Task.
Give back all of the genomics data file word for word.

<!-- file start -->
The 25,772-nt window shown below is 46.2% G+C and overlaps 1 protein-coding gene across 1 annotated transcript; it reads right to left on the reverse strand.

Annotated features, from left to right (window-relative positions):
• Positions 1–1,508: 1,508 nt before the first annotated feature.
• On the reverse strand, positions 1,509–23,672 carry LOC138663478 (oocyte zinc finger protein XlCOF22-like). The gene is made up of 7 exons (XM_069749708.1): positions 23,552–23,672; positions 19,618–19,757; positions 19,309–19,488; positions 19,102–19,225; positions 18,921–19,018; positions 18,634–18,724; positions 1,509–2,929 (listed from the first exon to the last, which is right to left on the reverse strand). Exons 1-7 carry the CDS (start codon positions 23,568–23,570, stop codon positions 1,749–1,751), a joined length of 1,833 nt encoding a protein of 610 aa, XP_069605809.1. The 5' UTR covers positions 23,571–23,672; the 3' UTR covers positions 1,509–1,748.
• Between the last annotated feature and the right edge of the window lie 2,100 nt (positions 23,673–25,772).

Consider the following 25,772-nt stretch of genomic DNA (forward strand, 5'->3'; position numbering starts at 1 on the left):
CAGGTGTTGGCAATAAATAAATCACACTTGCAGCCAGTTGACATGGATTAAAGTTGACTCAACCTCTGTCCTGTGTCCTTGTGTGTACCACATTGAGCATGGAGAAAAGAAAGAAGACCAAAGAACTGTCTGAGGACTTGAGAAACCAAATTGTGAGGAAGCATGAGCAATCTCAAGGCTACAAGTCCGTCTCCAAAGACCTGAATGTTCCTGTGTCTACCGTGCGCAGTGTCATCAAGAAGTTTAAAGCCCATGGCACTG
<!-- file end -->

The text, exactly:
The 25,772-nt window shown below is 46.2% G+C and overlaps 1 protein-coding gene across 1 annotated transcript; it reads right to left on the reverse strand.

Annotated features, from left to right (window-relative positions):
• Positions 1–1,508: 1,508 nt before the first annotated feature.
• On the reverse strand, positions 1,509–23,672 carry LOC138663478 (oocyte zinc finger protein XlCOF22-like). The gene is made up of 7 exons (XM_069749708.1): positions 23,552–23,672; positions 19,618–19,757; positions 19,309–19,488; positions 19,102–19,225; positions 18,921–19,018; positions 18,634–18,724; positions 1,509–2,929 (listed from the first exon to the last, which is right to left on the reverse strand). Exons 1-7 carry the CDS (start codon positions 23,568–23,570, stop codon positions 1,749–1,751), a joined length of 1,833 nt encoding a protein of 610 aa, XP_069605809.1. The 5' UTR covers positions 23,571–23,672; the 3' UTR covers positions 1,509–1,748.
• Between the last annotated feature and the right edge of the window lie 2,100 nt (positions 23,673–25,772).

Consider the following 25,772-nt stretch of genomic DNA (forward strand, 5'->3'; position numbering starts at 1 on the left):
CAGGTGTTGGCAATAAATAAATCACACTTGCAGCCAGTTGACATGGATTAAAGTTGACTCAACCTCTGTCCTGTGTCCTTGTGTGTACCACATTGAGCATGGAGAAAAGAAAGAAGACCAAAGAACTGTCTGAGGACTTGAGAAACCAAATTGTGAGGAAGCATGAGCAATCTCAAGGCTACAAGTCCGTCTCCAAAGACCTGAATGTTCCTGTGTCTACCGTGCGCAGTGTCATCAAGAAGTTTAAAGCCCATGGCACTG